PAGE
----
Managing director and chief executive officer Peter Graham in a memorandum to staff last Friday said the company was taking the step to “address the urgent need to improve our financial performance to ensure long term-term business viability in a low-price environment, and our response to the immediate impacts of dry weather”.
He said copper and gold prices “are at the lowest point for many years”.
“The recent failure of the chasm which has prevented access to higher grade ore has compounded the situation,” Graham said.
He said the dry weather had placed further stress on the company, “preventing shipment of copper concentrate and the generation of revenue, and the limited re-supply of critical stocks of diesel and food”.
The company expects the dry weather to continue for around six months, similar to that experienced in 1997/98 when operations were shut down.
The number of expatriates will be reduced by 30 per cent and nationals by 15 per cent, with some work performed by OTML “may be outsourced”.
“We must prepare for a temporary and orderly shutdown of operations over the next week or so.
“We will continue operations for as long as we can, but the time horizon is short,” he said.
The company has been the largest employer in Western for over 32 years. It did not say yesterday how many workers it had but the 2013 figure indicated it employed 2310 people and 5147 contractors. Most (95 per cent) are PNG nationals and 37.3 per cent from Western.
More than 2000 students attend the three schools in the mining lease area – Diwai International, Tabubil Secondary and Tabubil Primary.
Diwai International School will be closed on Friday.
Principal Kevin McCrae told The National that they were following the information on Graham’s memorandum. The school has 260 students.
“We have only two classes in Grade 9. The Grade 8 students will need to transfer to other schools so that they can sit for the national exam,” he said.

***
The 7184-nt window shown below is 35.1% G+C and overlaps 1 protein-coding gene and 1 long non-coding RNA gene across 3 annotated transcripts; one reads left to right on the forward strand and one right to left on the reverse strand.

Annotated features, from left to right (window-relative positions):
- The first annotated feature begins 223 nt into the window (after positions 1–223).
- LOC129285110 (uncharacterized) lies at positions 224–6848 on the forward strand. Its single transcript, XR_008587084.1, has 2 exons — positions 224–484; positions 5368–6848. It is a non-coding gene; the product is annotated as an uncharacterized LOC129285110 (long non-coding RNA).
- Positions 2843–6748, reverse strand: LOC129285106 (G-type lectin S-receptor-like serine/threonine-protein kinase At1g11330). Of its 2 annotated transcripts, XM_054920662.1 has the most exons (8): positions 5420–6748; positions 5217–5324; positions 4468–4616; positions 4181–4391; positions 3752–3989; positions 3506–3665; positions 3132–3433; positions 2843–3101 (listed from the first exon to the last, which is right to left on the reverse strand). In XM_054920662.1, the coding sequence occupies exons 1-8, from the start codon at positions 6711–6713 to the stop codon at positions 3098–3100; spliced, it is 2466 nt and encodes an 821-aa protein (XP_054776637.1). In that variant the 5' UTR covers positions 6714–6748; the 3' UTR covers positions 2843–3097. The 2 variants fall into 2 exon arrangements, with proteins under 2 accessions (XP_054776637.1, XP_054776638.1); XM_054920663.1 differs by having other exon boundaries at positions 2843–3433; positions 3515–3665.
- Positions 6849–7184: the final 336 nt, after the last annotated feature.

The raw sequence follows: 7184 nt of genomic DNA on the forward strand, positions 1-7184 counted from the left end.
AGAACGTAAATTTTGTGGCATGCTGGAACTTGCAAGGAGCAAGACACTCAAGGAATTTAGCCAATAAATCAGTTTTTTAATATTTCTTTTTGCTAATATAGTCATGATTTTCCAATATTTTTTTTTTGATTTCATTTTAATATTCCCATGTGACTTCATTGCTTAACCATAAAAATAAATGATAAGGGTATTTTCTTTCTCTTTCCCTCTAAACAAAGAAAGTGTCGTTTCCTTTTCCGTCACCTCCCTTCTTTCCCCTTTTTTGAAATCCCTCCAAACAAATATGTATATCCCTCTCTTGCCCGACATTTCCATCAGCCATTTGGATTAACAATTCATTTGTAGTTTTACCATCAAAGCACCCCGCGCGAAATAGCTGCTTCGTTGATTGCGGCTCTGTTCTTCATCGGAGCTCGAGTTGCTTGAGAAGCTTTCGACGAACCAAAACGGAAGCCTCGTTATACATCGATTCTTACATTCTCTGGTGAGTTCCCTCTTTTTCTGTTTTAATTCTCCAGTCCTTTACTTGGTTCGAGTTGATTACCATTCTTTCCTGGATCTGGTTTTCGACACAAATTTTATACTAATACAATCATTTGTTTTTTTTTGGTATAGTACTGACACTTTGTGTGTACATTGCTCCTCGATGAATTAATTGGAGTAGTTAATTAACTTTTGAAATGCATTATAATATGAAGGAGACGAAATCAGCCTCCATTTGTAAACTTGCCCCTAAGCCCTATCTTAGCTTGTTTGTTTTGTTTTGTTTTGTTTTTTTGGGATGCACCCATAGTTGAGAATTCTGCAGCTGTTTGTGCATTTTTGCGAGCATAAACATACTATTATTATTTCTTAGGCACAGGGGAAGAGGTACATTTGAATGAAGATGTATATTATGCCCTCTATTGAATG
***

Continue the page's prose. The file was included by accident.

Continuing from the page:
“All students at Diwai International have been given certificates to help them enrol elsewhere. Currently the class is running as normal, but we understand most people will be leaving town next week.
“It is obviously a traumatic experience for students, teachers and parents.
“We are working to make the school closure as smooth and unsettling as possible.”
Tabubil Secondary School has about 1000 students and 29 teachers.
Tabubil Primary School head teacher, identified only as Mrs Na’awi, said she would comment on the situation later this week.
A teacher in Kiunga said four schools which depended on the shipments of fuel from OK Tedi might be forced to close down too.
They are St Gabriel Technical Secondary, Kiunga Secondary, Ningrum High School and Aiambak High School.
The company in a statement said it was coordinating with the Western provincial administration on emergency response planning.
“OTML management is focused on sensitively handling the changes that will impact the workforce and communities and ensuring the mine is positioned for an efficient restart when weather conditions allow, and for long-term business viability.” The National